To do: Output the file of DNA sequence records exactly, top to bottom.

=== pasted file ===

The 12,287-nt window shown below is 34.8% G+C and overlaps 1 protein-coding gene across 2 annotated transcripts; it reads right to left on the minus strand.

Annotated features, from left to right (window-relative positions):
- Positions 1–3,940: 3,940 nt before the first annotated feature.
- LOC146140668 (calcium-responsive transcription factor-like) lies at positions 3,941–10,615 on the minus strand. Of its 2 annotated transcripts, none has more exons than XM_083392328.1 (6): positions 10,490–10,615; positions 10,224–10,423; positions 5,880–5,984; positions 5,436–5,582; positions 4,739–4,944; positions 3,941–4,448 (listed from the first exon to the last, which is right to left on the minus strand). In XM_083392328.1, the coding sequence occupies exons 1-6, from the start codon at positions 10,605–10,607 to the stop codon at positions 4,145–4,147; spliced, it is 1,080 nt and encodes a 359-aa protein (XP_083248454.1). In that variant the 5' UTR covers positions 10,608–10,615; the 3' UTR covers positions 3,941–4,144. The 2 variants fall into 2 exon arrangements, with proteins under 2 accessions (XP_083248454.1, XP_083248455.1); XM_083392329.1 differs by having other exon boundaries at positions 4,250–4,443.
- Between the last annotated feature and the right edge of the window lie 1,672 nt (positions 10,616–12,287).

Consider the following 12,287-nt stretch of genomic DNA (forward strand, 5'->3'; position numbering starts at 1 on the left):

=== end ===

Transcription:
The 12,287-nt window shown below is 34.8% G+C and overlaps 1 protein-coding gene across 2 annotated transcripts; it reads right to left on the minus strand.

Annotated features, from left to right (window-relative positions):
- Positions 1–3,940: 3,940 nt before the first annotated feature.
- LOC146140668 (calcium-responsive transcription factor-like) lies at positions 3,941–10,615 on the minus strand. Of its 2 annotated transcripts, none has more exons than XM_083392328.1 (6): positions 10,490–10,615; positions 10,224–10,423; positions 5,880–5,984; positions 5,436–5,582; positions 4,739–4,944; positions 3,941–4,448 (listed from the first exon to the last, which is right to left on the minus strand). In XM_083392328.1, the coding sequence occupies exons 1-6, from the start codon at positions 10,605–10,607 to the stop codon at positions 4,145–4,147; spliced, it is 1,080 nt and encodes a 359-aa protein (XP_083248454.1). In that variant the 5' UTR covers positions 10,608–10,615; the 3' UTR covers positions 3,941–4,144. The 2 variants fall into 2 exon arrangements, with proteins under 2 accessions (XP_083248454.1, XP_083248455.1); XM_083392329.1 differs by having other exon boundaries at positions 4,250–4,443.
- Between the last annotated feature and the right edge of the window lie 1,672 nt (positions 10,616–12,287).

Consider the following 12,287-nt stretch of genomic DNA (forward strand, 5'->3'; position numbering starts at 1 on the left):